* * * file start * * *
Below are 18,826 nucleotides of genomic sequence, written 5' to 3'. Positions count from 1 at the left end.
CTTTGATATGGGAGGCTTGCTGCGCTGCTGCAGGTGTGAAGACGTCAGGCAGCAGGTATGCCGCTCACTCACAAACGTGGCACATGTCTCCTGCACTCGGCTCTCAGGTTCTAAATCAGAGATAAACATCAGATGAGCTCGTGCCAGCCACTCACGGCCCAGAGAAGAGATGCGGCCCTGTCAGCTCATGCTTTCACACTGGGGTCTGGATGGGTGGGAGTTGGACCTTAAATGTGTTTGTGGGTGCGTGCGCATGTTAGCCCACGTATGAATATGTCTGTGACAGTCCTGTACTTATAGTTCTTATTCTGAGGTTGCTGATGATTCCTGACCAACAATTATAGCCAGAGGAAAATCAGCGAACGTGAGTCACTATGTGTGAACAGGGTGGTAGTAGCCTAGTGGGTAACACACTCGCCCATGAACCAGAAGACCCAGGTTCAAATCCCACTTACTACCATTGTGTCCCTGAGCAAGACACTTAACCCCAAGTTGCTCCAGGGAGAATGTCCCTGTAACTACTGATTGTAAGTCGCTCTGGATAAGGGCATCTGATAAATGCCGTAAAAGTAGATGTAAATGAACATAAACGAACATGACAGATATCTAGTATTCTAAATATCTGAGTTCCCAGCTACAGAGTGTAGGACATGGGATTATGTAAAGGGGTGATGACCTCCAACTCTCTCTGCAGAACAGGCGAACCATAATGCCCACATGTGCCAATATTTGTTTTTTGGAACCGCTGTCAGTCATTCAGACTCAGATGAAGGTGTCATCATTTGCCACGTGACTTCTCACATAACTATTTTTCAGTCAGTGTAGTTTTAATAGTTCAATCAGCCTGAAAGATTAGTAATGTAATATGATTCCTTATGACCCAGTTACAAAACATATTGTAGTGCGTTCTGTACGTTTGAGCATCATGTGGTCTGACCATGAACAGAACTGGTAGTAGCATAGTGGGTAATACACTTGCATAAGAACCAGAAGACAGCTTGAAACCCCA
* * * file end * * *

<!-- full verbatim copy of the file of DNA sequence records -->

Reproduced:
Below are 18,826 nucleotides of genomic sequence, written 5' to 3'. Positions count from 1 at the left end.
CTTTGATATGGGAGGCTTGCTGCGCTGCTGCAGGTGTGAAGACGTCAGGCAGCAGGTATGCCGCTCACTCACAAACGTGGCACATGTCTCCTGCACTCGGCTCTCAGGTTCTAAATCAGAGATAAACATCAGATGAGCTCGTGCCAGCCACTCACGGCCCAGAGAAGAGATGCGGCCCTGTCAGCTCATGCTTTCACACTGGGGTCTGGATGGGTGGGAGTTGGACCTTAAATGTGTTTGTGGGTGCGTGCGCATGTTAGCCCACGTATGAATATGTCTGTGACAGTCCTGTACTTATAGTTCTTATTCTGAGGTTGCTGATGATTCCTGACCAACAATTATAGCCAGAGGAAAATCAGCGAACGTGAGTCACTATGTGTGAACAGGGTGGTAGTAGCCTAGTGGGTAACACACTCGCCCATGAACCAGAAGACCCAGGTTCAAATCCCACTTACTACCATTGTGTCCCTGAGCAAGACACTTAACCCCAAGTTGCTCCAGGGAGAATGTCCCTGTAACTACTGATTGTAAGTCGCTCTGGATAAGGGCATCTGATAAATGCCGTAAAAGTAGATGTAAATGAACATAAACGAACATGACAGATATCTAGTATTCTAAATATCTGAGTTCCCAGCTACAGAGTGTAGGACATGGGATTATGTAAAGGGGTGATGACCTCCAACTCTCTCTGCAGAACAGGCGAACCATAATGCCCACATGTGCCAATATTTGTTTTTTGGAACCGCTGTCAGTCATTCAGACTCAGATGAAGGTGTCATCATTTGCCACGTGACTTCTCACATAACTATTTTTCAGTCAGTGTAGTTTTAATAGTTCAATCAGCCTGAAAGATTAGTAATGTAATATGATTCCTTATGACCCAGTTACAAAACATATTGTAGTGCGTTCTGTACGTTTGAGCATCATGTGGTCTGACCATGAACAGAACTGGTAGTAGCATAGTGGGTAATACACTTGCATAAGAACCAGAAGACAGCTTGAAACCCCA